Are nurses to blame for violence?

Nurses are writing to me about the violence they face at work. A nurse from Jefferson said when she went to court after being beat up by a patient, the judge made her feel like it was her fault. A nurse from Einstein wrote saying she considered herself lucky to have only been kicked. A colleague was punched in the face on Monday.  

All these calls follow a story I wrote in Wednesday's Philadelphia Inquirer on workplace violence in healthcare settings. On that same day, the Pennsylvania Association of Staff Nurses and Allied Professionals held a seminar on the topic attended by close to 200 people. I've also been blogging about this as well.

No one deserves to be hit on the job, that seems so obvious. But then I get a call from a reader who, well, I was going to characterize him, but I just won't. You can judge for yourself. He points out trying to get a good night's sleep at a hospital is like spending a night in hell. He points out that patients are pricked, prodded and never given a moment's rest while nurses and other staffers chat loudly in the hall all night long.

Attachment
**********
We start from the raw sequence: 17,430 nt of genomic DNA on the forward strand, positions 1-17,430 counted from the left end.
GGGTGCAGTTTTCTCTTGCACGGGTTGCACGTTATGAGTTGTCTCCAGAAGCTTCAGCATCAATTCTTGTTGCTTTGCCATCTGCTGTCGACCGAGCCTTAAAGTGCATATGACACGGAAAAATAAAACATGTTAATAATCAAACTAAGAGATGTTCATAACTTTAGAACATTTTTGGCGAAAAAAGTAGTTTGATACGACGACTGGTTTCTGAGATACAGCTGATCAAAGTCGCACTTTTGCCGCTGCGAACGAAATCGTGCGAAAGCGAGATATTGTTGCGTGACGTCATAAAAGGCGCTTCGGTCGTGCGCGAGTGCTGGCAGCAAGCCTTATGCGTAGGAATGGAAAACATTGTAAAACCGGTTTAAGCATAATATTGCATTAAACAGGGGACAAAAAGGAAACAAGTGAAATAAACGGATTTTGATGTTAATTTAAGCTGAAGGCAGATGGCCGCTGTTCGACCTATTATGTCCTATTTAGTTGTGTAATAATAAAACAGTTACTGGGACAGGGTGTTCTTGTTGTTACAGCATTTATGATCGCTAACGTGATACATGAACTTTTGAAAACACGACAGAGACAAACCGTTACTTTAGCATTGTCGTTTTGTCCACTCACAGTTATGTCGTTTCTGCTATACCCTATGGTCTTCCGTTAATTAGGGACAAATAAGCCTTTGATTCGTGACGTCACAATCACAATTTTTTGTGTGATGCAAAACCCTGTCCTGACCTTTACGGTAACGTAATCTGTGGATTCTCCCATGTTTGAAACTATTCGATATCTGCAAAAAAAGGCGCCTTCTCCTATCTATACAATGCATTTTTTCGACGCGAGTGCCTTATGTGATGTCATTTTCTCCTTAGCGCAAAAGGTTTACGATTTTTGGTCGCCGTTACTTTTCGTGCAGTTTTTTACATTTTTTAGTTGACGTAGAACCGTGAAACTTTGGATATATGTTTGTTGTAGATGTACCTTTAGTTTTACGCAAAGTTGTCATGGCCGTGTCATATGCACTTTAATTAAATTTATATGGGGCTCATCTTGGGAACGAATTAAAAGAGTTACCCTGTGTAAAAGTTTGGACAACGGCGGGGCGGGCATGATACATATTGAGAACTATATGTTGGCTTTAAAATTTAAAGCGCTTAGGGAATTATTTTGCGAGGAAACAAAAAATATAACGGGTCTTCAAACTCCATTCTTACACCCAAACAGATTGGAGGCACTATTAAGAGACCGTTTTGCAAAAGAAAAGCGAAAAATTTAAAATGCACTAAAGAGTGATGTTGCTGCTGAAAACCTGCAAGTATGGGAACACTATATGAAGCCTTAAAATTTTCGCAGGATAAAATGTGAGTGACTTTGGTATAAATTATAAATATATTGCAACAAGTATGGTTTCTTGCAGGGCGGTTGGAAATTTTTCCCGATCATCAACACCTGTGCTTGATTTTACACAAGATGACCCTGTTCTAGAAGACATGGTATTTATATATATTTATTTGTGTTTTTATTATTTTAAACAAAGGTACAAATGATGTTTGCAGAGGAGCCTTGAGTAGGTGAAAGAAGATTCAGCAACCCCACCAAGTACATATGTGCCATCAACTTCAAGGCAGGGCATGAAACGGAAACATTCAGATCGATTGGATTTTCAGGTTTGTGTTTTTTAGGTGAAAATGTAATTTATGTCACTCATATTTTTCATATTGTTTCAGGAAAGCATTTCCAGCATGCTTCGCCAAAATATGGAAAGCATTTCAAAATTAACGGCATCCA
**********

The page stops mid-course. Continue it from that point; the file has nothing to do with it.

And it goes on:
Tell the other side of the story, he urged me. "It would be nice to have a similar article about being abused as a patient in a hospital. Do the nurses deserve the treatment they get?" he said. "You answer it."

This reader, whose name is Bob, has a point, a very minor point. It is true that being in a hospital can be a humiliating experience with poking and prodding continuing all night long. Being helpless doesn't make anyone feel good and resentments build easily, particularly if treatment is less than polite and the staff is overworked and cavalier. And, there are the occasional horrendous stories of abusive staff members in healthcare, particularly those who care for frail elderly.

But that doesn't equal a beating. No way.